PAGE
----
French Defence Minister Sebastien Lecornu’s arrival was more understated with his presence in Kyiv verified by an Agence France-Presse reporter on the ground.

Russia ready to make agreements on Ukraine based on situation on ground: Top diplomat

Moscow is ready for talks on Ukraine, which would take the situation on the ground and Russian security interests into account, Russian Foreign Minister Sergey Lavrov stated in an interview with TASS.

“Our position remains the same: we are ready to make agreements provided that the current situation on the ground is taken into account, as well as our position that everyone is well aware of and our security interests, including the need to prevent the creation of a hostile Nazi regime near Russian borders, which is openly declaring the goal to eliminate all things Russian in the areas in Crimea and Novorossiya that Russian people have been exploring and developing for centuries,” he pointed out.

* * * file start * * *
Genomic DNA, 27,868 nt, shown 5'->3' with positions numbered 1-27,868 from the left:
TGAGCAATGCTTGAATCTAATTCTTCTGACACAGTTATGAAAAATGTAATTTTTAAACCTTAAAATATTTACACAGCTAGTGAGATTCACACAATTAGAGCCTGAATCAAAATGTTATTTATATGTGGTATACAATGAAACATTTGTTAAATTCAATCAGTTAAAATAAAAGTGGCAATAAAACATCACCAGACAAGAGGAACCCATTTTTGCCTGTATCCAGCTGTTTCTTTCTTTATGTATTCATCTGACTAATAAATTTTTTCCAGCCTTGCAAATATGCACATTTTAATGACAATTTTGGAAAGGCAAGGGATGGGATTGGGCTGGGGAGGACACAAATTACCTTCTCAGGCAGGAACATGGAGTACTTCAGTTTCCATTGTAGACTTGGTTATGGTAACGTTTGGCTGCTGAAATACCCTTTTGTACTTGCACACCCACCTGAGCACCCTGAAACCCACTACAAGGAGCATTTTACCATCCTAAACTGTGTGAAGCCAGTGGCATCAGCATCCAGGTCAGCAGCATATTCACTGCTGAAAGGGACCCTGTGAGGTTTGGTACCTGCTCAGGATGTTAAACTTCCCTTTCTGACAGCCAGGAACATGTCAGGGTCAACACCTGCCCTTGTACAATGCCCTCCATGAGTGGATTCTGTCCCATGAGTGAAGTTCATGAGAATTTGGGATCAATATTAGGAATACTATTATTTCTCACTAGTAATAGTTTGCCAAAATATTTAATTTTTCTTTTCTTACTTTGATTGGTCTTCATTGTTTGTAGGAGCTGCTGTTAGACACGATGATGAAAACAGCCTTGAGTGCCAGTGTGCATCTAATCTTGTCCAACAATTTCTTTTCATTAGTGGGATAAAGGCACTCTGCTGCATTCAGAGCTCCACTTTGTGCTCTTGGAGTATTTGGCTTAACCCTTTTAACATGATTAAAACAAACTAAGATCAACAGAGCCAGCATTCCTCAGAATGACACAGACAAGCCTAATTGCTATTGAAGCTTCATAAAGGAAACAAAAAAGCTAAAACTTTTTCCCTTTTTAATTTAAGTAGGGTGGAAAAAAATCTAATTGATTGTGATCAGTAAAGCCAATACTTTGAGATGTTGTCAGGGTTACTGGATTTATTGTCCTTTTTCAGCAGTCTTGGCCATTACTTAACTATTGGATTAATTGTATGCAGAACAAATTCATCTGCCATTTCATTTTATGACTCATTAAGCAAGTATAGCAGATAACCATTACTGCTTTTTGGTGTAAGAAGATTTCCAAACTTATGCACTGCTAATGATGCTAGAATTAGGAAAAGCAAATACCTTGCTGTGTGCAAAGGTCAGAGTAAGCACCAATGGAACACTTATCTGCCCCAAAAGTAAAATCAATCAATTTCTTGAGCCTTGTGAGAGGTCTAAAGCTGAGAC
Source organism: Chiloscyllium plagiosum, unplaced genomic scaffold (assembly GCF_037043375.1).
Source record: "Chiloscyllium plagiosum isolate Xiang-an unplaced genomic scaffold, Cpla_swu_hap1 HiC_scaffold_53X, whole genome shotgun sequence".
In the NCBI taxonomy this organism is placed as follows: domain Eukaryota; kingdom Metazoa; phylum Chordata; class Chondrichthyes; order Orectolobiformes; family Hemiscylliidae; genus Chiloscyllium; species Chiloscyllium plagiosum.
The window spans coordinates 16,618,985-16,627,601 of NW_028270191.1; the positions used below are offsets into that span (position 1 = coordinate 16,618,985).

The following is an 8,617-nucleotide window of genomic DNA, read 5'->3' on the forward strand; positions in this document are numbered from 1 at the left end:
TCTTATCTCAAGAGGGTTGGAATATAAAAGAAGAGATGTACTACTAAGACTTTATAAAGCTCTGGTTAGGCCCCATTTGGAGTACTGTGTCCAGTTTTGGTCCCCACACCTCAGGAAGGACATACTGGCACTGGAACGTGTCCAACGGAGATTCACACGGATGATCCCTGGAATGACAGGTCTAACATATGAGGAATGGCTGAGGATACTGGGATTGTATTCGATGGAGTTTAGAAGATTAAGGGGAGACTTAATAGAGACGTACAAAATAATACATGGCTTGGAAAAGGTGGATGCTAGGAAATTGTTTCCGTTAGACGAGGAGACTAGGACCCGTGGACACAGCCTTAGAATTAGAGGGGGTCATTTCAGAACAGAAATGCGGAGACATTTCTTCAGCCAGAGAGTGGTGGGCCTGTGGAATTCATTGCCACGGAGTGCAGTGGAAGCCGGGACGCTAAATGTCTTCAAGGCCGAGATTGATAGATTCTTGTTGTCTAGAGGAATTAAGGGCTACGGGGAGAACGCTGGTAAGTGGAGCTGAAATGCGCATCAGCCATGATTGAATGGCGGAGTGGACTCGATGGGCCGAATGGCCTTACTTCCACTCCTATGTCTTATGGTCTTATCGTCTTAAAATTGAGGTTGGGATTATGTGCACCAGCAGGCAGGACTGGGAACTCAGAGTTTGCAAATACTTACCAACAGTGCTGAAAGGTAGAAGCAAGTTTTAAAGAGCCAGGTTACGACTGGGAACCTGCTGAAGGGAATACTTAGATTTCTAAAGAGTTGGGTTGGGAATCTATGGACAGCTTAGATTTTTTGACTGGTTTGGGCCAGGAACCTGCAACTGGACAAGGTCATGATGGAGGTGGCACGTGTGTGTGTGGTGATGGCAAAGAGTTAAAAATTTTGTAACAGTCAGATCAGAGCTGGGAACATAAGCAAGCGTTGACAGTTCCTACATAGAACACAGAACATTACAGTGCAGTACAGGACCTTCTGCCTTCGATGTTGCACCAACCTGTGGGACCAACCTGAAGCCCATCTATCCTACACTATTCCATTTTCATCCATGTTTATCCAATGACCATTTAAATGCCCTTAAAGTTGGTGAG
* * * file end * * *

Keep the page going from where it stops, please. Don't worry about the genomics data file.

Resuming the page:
Russia sees no serious Western proposals on talks on Ukraine: FM

Moscow currently sees no serious proposals from the West on talks on Ukraine, Russian Foreign Minister Sergey Lavrov said in an interview with TASS.

“As for how all this will end, we don’t see any serious proposals from the West,” he noted, commenting on prospects for the relaunch of talks between Russia and Ukraine.

Lavrov pointed out that African delegations had earlier visited Russia, calling for resolving the issue peacefully; peace proposals had come from China, Brazil and other countries, as well as from the Arab League.

“All of them were guided by a sincere desire to facilitate an agreement, which would consider the root causes of the current situation and the need to eliminate them, and will also ensure equal security for all parties,” the top Russian diplomat stressed.